A Winnipeg school is showing the voyageur spirit with a massive outdoor classroom on its front lawn.
Standing twice as tall as the average École Marie-Anne-Gaboury student, a classroom made of snow and ice is the hot spot for students and community members.
"We have worked hard as a school. The students are very excited about their projects and to see the community even just come out. On the weekend there was a bunch of people driving by and going in it, enjoying the hard work that students put into it," Joel Bohemier, a physical education teacher at École Marie-Anne-Gaboury says.
The St. Vital school's 400 students bonded together, creating the massive structure as a way to celebrate Festival du Voyageur in last week's blistering cold.
"Those who were not moving and working hard were getting a little cold. If they were to complain to me I would say 'then start working a little harder and then you'll see students realize when they do work hard they will start to be warm. So it is a good way to teach them that lesson as well."
The snow fort began as a contest, with students vying for their design to be the one that was chosen for the outdoor classroom.
"We had about 18 proposals come in, some of them were possible, some of them had some ceilings, some slides coming out of them, some stairs," Bohemier laughs.
Choosing to combine three thoughts, the classroom was born. Starting off with plywood walls and a shell of snow, Bohemier says thousands of ice blocks were in front of the school before being used to top the walls, bringing it to an impressive height of somewhere between seven and eight feet. Inside, benches and art pieces are made out of colourful ice.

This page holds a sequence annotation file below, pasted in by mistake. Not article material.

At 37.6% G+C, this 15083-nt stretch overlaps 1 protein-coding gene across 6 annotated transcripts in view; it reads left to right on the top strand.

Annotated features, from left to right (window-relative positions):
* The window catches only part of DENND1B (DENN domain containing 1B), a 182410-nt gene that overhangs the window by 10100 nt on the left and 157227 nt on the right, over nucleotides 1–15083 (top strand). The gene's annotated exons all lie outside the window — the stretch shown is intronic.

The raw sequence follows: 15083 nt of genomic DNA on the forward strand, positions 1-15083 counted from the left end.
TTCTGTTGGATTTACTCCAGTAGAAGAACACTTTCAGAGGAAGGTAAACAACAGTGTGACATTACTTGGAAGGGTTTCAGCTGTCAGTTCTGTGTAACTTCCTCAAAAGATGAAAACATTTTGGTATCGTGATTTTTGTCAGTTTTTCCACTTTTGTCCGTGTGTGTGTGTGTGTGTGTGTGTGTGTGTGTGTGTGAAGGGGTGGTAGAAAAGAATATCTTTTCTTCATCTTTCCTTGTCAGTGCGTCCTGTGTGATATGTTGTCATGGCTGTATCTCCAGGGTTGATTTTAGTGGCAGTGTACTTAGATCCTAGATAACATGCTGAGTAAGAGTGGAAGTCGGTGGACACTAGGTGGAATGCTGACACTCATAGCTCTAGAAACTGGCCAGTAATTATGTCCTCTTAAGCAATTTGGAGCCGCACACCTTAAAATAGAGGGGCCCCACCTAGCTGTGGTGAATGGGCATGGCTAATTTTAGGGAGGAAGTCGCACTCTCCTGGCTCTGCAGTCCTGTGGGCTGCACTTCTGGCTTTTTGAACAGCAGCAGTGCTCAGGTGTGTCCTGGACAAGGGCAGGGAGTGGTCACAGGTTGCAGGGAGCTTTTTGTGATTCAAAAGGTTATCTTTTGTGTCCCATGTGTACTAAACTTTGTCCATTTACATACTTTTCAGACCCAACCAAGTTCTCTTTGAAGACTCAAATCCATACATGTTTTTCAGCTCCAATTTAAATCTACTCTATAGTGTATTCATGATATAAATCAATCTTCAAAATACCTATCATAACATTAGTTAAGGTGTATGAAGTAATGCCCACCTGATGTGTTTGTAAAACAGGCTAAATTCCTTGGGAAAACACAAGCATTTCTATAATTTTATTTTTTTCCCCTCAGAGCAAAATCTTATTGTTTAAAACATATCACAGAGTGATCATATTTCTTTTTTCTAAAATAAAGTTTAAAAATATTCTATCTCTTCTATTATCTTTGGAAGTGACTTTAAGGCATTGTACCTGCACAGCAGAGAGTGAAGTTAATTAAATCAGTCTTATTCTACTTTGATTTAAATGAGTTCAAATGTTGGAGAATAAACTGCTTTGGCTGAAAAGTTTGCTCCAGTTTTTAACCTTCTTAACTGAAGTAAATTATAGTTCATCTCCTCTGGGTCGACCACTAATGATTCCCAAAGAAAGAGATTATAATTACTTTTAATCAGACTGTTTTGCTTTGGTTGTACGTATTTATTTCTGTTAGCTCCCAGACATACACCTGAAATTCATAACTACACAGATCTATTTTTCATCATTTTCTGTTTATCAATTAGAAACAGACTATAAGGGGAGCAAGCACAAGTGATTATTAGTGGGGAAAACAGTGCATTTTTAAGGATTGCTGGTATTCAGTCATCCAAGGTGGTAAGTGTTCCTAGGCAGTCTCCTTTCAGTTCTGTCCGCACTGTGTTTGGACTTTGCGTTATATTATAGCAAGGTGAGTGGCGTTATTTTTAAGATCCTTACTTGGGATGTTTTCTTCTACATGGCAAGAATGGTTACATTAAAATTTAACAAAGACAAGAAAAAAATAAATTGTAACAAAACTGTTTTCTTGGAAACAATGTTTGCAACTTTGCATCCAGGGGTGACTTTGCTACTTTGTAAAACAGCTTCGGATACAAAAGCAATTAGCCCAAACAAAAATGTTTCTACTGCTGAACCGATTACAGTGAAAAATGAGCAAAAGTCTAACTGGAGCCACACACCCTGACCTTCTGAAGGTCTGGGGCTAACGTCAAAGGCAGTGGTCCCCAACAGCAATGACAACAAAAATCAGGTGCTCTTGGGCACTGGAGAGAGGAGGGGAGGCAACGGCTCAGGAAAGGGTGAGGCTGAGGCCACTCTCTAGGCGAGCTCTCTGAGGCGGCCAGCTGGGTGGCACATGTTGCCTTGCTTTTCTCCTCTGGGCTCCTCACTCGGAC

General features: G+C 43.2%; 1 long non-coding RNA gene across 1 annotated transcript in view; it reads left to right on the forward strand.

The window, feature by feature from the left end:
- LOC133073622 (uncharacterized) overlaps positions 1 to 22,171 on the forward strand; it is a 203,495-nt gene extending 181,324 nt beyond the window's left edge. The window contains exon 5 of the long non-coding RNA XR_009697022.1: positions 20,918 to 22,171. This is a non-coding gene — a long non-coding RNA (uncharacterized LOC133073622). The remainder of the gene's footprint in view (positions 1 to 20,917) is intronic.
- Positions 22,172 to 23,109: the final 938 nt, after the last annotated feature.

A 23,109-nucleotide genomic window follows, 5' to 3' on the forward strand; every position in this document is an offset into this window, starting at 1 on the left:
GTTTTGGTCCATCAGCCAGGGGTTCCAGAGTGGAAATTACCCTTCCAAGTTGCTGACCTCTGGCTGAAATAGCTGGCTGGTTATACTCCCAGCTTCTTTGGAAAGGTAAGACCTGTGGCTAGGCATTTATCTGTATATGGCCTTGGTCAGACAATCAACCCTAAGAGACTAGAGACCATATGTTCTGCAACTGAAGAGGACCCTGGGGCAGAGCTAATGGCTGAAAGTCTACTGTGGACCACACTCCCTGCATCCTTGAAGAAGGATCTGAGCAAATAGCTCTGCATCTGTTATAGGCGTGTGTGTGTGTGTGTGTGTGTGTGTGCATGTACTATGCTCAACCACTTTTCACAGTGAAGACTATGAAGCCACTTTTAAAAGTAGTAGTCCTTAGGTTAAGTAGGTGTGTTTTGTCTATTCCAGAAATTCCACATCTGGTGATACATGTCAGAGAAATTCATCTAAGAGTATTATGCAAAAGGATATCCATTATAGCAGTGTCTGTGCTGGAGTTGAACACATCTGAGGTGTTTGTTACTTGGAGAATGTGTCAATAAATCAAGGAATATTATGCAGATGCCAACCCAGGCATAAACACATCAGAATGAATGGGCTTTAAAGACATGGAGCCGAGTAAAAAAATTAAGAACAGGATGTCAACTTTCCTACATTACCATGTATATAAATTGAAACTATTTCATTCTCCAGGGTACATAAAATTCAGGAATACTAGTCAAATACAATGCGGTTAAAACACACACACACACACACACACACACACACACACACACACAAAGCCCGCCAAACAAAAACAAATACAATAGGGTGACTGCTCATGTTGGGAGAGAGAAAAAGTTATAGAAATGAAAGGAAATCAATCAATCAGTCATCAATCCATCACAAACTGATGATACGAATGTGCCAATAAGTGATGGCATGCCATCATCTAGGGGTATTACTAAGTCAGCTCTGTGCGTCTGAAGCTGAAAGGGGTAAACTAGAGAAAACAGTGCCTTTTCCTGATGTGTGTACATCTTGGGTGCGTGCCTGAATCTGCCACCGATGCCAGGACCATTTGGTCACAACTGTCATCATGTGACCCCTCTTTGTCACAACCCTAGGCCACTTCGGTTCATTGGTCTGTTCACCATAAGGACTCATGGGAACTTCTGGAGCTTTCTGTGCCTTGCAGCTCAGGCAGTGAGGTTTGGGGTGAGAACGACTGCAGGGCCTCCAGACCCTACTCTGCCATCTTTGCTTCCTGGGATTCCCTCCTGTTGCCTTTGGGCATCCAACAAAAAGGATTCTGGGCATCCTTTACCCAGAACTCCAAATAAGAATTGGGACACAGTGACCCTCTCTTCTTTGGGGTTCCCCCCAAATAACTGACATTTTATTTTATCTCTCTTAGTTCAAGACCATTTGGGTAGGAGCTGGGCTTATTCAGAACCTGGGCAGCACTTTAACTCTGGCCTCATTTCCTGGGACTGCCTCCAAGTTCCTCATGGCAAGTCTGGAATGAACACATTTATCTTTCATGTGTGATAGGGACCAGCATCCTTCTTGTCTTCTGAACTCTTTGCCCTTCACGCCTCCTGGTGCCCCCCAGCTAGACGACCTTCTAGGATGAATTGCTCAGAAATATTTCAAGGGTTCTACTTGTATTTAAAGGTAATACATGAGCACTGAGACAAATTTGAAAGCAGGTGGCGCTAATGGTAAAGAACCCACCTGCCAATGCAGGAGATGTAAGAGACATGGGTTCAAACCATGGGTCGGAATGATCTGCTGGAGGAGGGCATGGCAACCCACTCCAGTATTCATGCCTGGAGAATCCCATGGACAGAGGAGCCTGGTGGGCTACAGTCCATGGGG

"We were excited doing the project," he says. "The work that they put in, to see all the little kindergarteners work hard, the Grade 7/8 even... it is really a community feel. The whole school worked hard on it and it all came together so nicely.
Bohemier says the classroom was completed on Friday and saw people explore the space over the weekend. On Monday morning, the first class had reading time inside the cool space.
"We have had probably bout four or five classrooms (inside) and now we have a sign up at school so that teachers can book that outdoor classroom when they would like."
Despite Monday's warm-weather meltdowns, Bohemier says their hope is to have the outside classroom in good enough shape for students for the remainder of the week.